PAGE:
At follow-up, significant differences between groups have persisted for weight, waist circumference, BMI, WHtR, obesity and abdominal obesity, whereas the difference in HRQoL has been balanced out during the course of the intervention. Participants in the GP’s office experienced greater reductions in waist circumference and WHtR than those at the University. Regarding the whole group, follow-up values differed from baseline values for weight, waist circumference, BMI, WHtR and HRQoL. While anthropometric measures significantly declined, HRQoL significantly increased by 7.8 ± 12.6 (p < 0.001) points for the whole group. Details are depicted in Table 2.
HRQoL and sleep quality were positively correlated at follow-up (r = 0.513, n = 97, p < 0.001), while Δ HRQoL and Δ sleep quality showed no significant correlation (r = 0.071, n = 88, p = 0.509).
Results from the diaries
There were no significant differences between groups regarding sleep duration and quality. The timing of the first meal was equal in both groups, contrary to the timing of the last meal, where the participants from the University ate about 40 min later, so that the period of food intake was extended and the fasting phase shortened, accordingly. Participants from the University reached the fasting target of ≥15 h on 72.0 ± 19.0% of all recorded days, those from the GP’s office on 85.4 ± 15.2% of all recorded days. See Table 3 for more details.
Sleep duration and quality
Participants recorded the quality and duration of their sleep on average on 89 days during the TRE intervention. A statistically significant difference regarding the number of days recorded between both groups occurred, but this difference of 0.3 days is not meaningful for the further evaluation. Sleep duration did not change between the first 10% and the last 10% of days recorded. However, sleep quality changed significantly by 9.6 ± 13.9 (p < 0.001) points on the visual analogue scale, with no significant difference between groups. More information is given in Table 4.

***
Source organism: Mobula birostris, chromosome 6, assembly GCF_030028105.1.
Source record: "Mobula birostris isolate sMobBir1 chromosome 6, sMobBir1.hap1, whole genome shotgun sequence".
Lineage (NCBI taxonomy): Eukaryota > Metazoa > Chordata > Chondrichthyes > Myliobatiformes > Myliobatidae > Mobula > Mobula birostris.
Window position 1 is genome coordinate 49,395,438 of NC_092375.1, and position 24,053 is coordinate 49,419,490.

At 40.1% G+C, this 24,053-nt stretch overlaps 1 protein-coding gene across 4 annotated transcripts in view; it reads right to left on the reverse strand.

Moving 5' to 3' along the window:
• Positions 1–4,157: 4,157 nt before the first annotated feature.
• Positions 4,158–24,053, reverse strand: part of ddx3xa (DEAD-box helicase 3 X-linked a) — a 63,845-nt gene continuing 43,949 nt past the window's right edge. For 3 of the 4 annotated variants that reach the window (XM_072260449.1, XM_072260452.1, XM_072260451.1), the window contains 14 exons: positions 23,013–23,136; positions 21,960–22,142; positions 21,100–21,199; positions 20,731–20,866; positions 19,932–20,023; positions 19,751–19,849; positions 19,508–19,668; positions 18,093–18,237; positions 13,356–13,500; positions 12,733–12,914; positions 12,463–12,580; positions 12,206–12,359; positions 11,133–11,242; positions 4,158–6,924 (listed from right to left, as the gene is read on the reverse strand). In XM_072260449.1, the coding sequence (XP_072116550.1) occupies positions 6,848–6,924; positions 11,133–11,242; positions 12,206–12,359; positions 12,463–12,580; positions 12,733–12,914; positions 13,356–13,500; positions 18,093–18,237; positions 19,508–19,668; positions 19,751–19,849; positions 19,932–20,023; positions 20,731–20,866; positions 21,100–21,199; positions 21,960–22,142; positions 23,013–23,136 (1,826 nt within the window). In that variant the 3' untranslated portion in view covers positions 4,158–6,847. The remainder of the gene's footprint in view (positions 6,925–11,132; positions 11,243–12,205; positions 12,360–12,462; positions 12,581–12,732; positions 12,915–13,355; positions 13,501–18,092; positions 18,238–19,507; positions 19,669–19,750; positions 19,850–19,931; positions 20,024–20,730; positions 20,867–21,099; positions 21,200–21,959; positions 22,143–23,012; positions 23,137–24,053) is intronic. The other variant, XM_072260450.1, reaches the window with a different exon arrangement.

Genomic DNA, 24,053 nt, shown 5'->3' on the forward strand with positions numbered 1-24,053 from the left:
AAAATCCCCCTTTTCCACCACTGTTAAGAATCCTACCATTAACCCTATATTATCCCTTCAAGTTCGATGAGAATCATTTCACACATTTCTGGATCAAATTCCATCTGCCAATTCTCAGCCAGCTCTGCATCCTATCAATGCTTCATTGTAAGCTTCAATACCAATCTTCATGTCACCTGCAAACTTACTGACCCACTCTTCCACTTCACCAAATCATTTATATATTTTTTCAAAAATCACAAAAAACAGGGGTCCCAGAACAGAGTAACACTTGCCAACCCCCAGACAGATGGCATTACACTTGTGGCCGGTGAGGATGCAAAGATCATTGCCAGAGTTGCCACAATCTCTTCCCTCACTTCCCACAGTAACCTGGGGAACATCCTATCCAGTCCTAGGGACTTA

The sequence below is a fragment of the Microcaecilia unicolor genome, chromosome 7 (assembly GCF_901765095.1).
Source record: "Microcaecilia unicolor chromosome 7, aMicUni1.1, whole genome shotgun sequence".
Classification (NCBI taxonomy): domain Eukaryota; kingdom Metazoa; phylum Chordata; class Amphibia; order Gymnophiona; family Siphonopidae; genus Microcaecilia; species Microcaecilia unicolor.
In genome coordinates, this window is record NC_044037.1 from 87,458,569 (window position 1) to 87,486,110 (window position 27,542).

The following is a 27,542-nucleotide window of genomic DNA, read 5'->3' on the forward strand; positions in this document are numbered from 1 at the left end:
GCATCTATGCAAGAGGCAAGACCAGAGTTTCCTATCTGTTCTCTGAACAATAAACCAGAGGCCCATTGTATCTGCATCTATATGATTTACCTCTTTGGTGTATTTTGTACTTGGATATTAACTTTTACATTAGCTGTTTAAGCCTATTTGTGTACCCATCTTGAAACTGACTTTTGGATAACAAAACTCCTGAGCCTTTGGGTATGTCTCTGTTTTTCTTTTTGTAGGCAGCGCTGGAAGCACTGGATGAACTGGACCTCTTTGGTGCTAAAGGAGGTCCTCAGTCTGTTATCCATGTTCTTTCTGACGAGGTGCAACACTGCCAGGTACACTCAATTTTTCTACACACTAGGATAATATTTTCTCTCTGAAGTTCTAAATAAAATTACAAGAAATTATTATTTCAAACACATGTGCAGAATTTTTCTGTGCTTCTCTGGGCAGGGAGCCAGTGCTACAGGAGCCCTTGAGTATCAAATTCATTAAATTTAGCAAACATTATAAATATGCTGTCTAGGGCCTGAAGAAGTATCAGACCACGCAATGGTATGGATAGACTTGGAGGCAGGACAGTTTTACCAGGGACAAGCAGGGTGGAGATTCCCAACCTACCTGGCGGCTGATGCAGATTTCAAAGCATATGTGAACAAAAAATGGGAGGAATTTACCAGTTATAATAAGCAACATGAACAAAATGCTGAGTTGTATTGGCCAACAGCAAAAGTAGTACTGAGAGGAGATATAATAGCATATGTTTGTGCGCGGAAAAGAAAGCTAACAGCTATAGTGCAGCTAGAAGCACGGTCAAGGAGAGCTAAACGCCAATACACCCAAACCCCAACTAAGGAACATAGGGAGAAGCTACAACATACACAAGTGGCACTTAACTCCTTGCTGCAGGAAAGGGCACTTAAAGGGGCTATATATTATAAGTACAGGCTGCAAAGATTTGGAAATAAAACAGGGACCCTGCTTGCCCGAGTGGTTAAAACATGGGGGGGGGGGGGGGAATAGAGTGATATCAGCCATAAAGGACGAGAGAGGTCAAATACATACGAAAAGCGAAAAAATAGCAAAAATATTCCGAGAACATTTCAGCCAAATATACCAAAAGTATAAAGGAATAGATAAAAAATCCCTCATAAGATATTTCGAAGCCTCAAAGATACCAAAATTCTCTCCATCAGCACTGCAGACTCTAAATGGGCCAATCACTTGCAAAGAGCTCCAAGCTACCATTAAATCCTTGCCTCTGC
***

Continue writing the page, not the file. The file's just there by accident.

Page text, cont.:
The only correlated factors on changes in sleep quality that could be identified in the linear regression analysis were the sleep quality on the first 10% of reported days, and the HRQoL measured at follow-up. Changes in the quality of sleep between the first 10% and the last 10% of reported days are visualized in Fig. 1.
Linear regression analysis for HRQoL
The average difference in HRQoL from baseline to follow-up was 7.8 ± 12.6 points on the visual analogue scale (EQ-5D VAS), ranging from zero, worst imaginable quality, to 100, best imaginable quality. We analyzed factors with potential associations with this difference in a linear regression model. No anthropometric factor correlated with the outcome; neither sleep quality nor sleep duration showed an association. Age and sex also did not correlate with the increasing HRQoL. Regression analysis revealed significant associations of the baseline HRQoL values, the mean fasting time, and the initial sleep quality, indicating positive correlations.. Results are presented in Table 5.